Up until now everything had been playing out as expected. But then something unforeseen happened.

"We treated the knockout strains with ABA to see what would happen to gene expression," Quatrano says. "We thought that none of the genes would be expressed in these strains."

"To our surprise, all of them were upregulated."

"This didn't make a lot of sense," says Quatrano. "Why does the moss need ABI3 to become desiccation tolerant if only ABA is needed to upregulate the genes?"

The puzzle of ABI3

"To solve this puzzle, we looked at rehydration separately from dehydration. Both wild-type and knockout moss express the 22 genes during dehydration, producing messenger RNA to begin protein manufacture. The wild-type moss also expresses the genes during rehydration.

"But when we rehydrated the knockout moss, all of the messenger RNA disappeared within 15 minutes," says Quatrano.

"This said to us that ABI3 either stabilizes the messenger RNA molecules whose creation is triggered by ABA, or it somehow allows messenger RNA to continue to be synthesized during rehydration."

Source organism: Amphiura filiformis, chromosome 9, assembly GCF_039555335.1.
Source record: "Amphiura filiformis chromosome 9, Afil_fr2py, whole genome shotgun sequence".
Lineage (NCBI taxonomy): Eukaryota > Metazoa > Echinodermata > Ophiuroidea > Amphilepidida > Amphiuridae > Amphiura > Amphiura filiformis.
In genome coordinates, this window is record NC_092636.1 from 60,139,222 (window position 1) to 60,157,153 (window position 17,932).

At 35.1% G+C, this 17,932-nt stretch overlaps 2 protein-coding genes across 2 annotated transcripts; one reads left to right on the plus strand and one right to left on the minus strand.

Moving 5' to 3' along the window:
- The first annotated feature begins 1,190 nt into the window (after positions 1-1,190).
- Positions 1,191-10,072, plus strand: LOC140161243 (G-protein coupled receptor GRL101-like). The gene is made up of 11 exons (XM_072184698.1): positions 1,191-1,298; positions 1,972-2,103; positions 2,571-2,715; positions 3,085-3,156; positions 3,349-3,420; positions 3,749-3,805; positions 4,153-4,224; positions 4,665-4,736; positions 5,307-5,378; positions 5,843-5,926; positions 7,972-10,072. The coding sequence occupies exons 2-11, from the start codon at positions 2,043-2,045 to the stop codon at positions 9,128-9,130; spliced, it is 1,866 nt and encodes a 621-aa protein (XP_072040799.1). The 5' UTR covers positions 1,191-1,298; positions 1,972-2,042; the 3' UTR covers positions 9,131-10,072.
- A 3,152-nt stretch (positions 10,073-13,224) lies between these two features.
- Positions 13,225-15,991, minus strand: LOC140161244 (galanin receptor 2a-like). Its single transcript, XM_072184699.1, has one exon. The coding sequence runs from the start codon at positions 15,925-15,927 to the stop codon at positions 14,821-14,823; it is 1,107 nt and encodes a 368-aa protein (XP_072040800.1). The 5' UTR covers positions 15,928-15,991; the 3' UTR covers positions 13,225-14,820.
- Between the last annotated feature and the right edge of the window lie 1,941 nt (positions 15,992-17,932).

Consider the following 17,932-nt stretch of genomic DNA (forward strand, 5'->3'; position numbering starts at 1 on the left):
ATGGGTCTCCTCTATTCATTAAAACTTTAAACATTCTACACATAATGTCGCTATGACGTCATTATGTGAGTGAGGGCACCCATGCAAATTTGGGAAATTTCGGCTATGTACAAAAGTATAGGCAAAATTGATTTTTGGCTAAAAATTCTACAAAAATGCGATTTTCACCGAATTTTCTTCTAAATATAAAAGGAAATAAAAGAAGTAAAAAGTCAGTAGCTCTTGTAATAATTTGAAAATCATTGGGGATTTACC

In other words, ABI3 doesn't so much prepare tissue for desiccation as it helps it rehydrate after desiccation.

"So the second major conclusion of the research," says Quatrano, "was the timing of ABI3's role in desiccation tolerance."

"Our work showed ABA was able to confer desiccation tolerance on a moss that wasn't desiccation tolerant, but that it needed ABI3 to do that. We also found that ABA triggered genes that we assume are essential for desiccation tolerance, but that ABI3 does not play a role in preparing for dessication and is instead essential for the stability of the gene products after rehydration."

What happened to seed plants?

"Our hypothesis," says Quatrano, "is that the first plants to move onto land were desiccation tolerant like P. patens and the other bryophytes, such as the hornworts and liverworts. As vascular plants evolved, they abandoned desiccation tolerance in favor of adaptations such as extensive root systems, waxy cuticles and stomata, that would allow them to prevent water loss rather than simply to survive it." The genes that confer desiccation tolerance were not lost, however. Instead their expression was sequestered within spores or seeds.